When a flight attendant in the employ of Jet Blue made a snap decision to quit his job mid-shift this past week, he wasn't aware of the potentially negative and positive ramifications involved.
The slightly eccentric Stephen Slater sputtered over a loudspeaker in the cabin of the plane that he was "walking" after twenty-eight years on the job after allegedly being mistreated by fussy passengers.
He grabbed a couple of brewskies out of the cooler, and then, proceeded to launch the emergency exit slide to facilitate a quick escape.
Although the moment was a liberating one (doesn't every low-paid worker toiling at a position they hate fantasize about telling their boss to take the "job" and shove it?) a short white later the flight attendant received a rude awakening when he was tracked down by law enforcement and summarily arrested for two felony counts (endangerment to passengers - for one - as well as a couple of other trumped-up charges).
After all, tossing in the apron at a local take-out joint, is a much lesser offense.
Meanwhile, on another front, there was a startling development.
At the speed of lightning, internet users were suddenly all-a-twitter over Slater's impromptu rebellion.
Indeed, to many, he was a modern-day hero!
One fan of the feature film - "Nework" - joked that the plump steward managed to articulate the rage of the dreary working classes in one fell swoop.
Within days, the paparazzi was swarming to epic proportions and in hot-'n-heavy pursuit - after the man-of-the-hour - with the specifc aim of nabbing footage of what would eventually become one of the phenomenon news dramas of the year.
In addition, tabloid magazine shows brimmed with scintillating up-to-the-minute updates on the prey they were tracking, pundits argued about the plight of the common "Joe" in this country today, and even psychologists ventured forth to spout off about the merits of taking a stand in the work-place in order to free one's self from an unhealthy scenario capable of chipping away at the individual's feeling of self-worth.
Meanwhile, in about two-seconds flat, over 100,000 facebook members logged in to the popular social hub and voiced their support.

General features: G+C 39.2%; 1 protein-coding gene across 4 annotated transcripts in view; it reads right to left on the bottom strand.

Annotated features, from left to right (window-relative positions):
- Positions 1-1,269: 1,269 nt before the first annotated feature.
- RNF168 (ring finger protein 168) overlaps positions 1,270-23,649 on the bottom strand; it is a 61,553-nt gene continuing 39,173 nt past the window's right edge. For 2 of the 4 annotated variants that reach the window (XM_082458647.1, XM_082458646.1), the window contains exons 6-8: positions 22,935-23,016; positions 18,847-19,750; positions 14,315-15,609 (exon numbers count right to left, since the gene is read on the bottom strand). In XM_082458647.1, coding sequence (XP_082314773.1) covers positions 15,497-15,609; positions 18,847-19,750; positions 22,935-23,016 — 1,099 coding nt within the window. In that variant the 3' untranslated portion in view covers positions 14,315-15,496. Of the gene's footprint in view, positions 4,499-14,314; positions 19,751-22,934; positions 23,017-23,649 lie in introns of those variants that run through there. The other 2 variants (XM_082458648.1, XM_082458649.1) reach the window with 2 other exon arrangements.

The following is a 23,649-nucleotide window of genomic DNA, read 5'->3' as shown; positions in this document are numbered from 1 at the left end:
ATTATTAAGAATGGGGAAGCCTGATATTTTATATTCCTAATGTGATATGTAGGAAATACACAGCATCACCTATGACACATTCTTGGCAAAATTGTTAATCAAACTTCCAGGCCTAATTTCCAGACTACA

Slater captured the imagination (and hearts) of total strangers around the planet on the heels of his ballsy decision to say adios to a job that showered him with alot of glowing praise over the years.
Mr. Jet Blue!
But, dark were forces were about to swirl into his life, because of basic human nature.
For example, in his moment of glory, passsengers on the flight appeared out of the wood-work to chip away at the newly-crowned Prince of pop culture.
To some, Slater didn't deserve the accolades!
"He was grumpy throughout the flight," alleged one incredulous ticket-holder.
"What about the passengers," lamented another agitated guest, who was angered by the fact there appeared to be so little sympathy for the passengers, who allegedly suffered from the brunt of Slater's so-called abusive conduct throughout the flight.
What was so heroic about being a quitter, afer all - in a high-security work environment - where a selfish act of said nature might put the well-being of individuals in jeopardy?
In response to the hotly-debated topic, critics successfully rustled up a handful of valid arguments, that simultaneously resonated and struck up a chord.
For starters - a flight attendant's job is a specialized one - which includes the operation of emergency equipment, training tips on how to usher passengers to safety in the throes of a mishap mid-flight during take-off and landing, you name it.
In fact, in a highly-specialized work arena like the one that flight attendants toil in - common sense dictates that an airline employee (though pissed off on occasion) - would be wiser (better off) to bite their quivering lips and hold on 'til the end of their shift before shouting:
"I'm outta here!"
There is the question of work history, for instance.
Quitting a job with proper notice is rarely viewed as a negative by a potential employer, for instance.
But, a bizarre break-down (of sorts) - like Slater's - is guaranteed to trigger a negative resume entry sure to haunt Jet Blue's "escape artist" for years to come.
After all, it is doubtful they'll hire him back at this juncture, in spite of the fact he revealed a few days ago, that the melt-down and impromptu beer bust have not deterred thoughts of returning to the work force at Jet Blue (with all forgiven).
All things considered, Slater's bid for re-hire, will probably be rejcted.
Using an an emergency slide for personal use - alone and in-and-of-itself - dictates that will be the end scenario for Slater without doubt.